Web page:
The pcDNA-env-DF1 cell line [10] were maintained in Dulbecco’s modified Eagle medium (DMEM; GIBCO, Shanghai China) supplemented with 5% fatal bovine serum (FBS), 100 U/mL of penicillin, 100 g/mL of streptomycin and 100 μg/mL of Zeocin at 37 °C in a 5% CO2 atmosphere. ALV-J gp85 specific monoclonal antibody, JE9, was kept in our lab [13]. The antibodies of chicken sera samples were determined by ALV-J antibody ELISA (IDEXX, Beijing, China) according to the manufacturer’s protocol.

Sera samples collection

The 170 SPF chicken sera samples were kindly provided by Spirax Ferrer Poultry Science and Technology Co.Ltd., Jinan, China. The other 240 chicken sera samples were collected from chicken farms with the eradication programme of ALV being conducted in Jiangsu and Shandong Province in China. All experiments complied with institutional animal care guidelines and were approved by the Animal Care Committee of Yangzhou University.

Peptide design and synthesis

The 65–155 amino acids of gp85 protein were equally divided into three segments, ALV-J-1P (95-125aa), ALV-J-2P (126-155aa), and ALV-J-3P (65-94aa), respectively. A series of peptides of ALV-J-3P for mAb epitope mapping was designed in Table 2. All of the peptides were synthesized by Shanghai Jietai Biotech Company. The crude peptides were purified by semi-preparative HPLC on a Beckman System Gold with a reverse-phase C18 column, resulting in purity greater than 95%, checked by analytical HPLC on a Shimadzu system. The BSA conjugated polypeptide (BSA-3P-2) was also synthesized and purified by Shanghai Jietai Biotech Company.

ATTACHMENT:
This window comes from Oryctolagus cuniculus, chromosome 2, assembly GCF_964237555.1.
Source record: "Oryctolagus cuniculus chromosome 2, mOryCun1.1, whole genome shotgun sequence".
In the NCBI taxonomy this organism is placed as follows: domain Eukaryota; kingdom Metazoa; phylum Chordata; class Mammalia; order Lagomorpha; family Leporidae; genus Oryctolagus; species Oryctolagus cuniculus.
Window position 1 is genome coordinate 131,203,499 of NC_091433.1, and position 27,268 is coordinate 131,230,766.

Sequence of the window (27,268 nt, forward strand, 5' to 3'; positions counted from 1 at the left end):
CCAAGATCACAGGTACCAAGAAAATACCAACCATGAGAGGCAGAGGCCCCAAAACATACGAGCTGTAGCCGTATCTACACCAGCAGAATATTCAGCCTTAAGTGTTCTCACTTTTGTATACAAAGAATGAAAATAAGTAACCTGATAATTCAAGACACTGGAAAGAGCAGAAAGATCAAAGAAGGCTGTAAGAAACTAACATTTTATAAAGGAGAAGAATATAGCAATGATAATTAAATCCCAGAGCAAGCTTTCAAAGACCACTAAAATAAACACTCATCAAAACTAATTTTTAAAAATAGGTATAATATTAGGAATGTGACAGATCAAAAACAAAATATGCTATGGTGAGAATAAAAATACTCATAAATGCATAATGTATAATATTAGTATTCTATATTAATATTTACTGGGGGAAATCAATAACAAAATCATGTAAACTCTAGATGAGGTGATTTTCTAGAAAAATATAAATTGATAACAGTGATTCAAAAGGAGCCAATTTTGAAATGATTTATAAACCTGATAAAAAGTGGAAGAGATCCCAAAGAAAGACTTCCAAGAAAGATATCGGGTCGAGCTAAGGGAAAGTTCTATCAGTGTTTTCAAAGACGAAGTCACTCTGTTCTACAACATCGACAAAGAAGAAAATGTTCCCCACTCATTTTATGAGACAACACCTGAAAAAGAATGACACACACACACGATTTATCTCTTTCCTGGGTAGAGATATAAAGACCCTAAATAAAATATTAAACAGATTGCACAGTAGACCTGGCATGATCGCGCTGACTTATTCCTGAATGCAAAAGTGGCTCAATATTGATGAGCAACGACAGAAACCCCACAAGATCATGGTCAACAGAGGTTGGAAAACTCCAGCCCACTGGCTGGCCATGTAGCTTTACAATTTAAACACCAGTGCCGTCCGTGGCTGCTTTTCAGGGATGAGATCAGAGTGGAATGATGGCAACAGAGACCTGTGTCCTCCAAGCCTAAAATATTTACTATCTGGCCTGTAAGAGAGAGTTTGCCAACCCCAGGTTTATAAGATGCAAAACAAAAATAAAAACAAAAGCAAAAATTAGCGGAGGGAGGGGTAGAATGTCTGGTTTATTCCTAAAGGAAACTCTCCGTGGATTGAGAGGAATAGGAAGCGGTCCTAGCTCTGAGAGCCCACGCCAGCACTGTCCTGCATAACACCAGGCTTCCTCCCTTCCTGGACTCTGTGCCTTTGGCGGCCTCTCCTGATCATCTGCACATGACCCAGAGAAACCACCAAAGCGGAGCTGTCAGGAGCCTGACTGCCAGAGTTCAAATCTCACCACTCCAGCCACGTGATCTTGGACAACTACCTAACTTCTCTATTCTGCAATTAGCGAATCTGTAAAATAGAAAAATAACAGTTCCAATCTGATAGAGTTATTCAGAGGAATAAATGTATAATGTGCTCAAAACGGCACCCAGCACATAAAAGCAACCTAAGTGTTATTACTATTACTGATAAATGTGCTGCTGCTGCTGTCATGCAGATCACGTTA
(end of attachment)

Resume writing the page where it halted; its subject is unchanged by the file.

Homology analysis

The conservation of the sequence that contained the B-cell epitope of gp85 protein was analysed with sequences of different ALV strains using MegAlign software version 7.1.0 (DNAstar, Madison, USA). The sequences of the ALV strains that were used as reference were downloaded from the GenBank database. Analysis of the antigenic index and the surface probability of the ALV gp85 protein was also performed using Protean software version 7.1.0 (DNAstar, Madison, USA).

Peptide-ELISA procedure

The peptide-ELISA procedure was performed as previously described with minor modifications [17]. Maxisorp ELISA plates (NUNC, Thermo, Shanghai) were coated overnight at 4 °C with 100 μl per well of a 1 μg/ml peptide solution in 0.1 M carbonate/bicarbonate buffer, pH 9.6. Next morning, 400 μl per well of 8% Normal Rabbit Serum (Biyuntian, Nantong, China) in PBS was added for blocking, and the plate was incubated for 2 h at 37 °C followed by three washes with PBS supplemented with 0.05% Tween 20. Reagent layers were removed by striking plates repeatedly, bottom up, on a stack of absorbent tissue.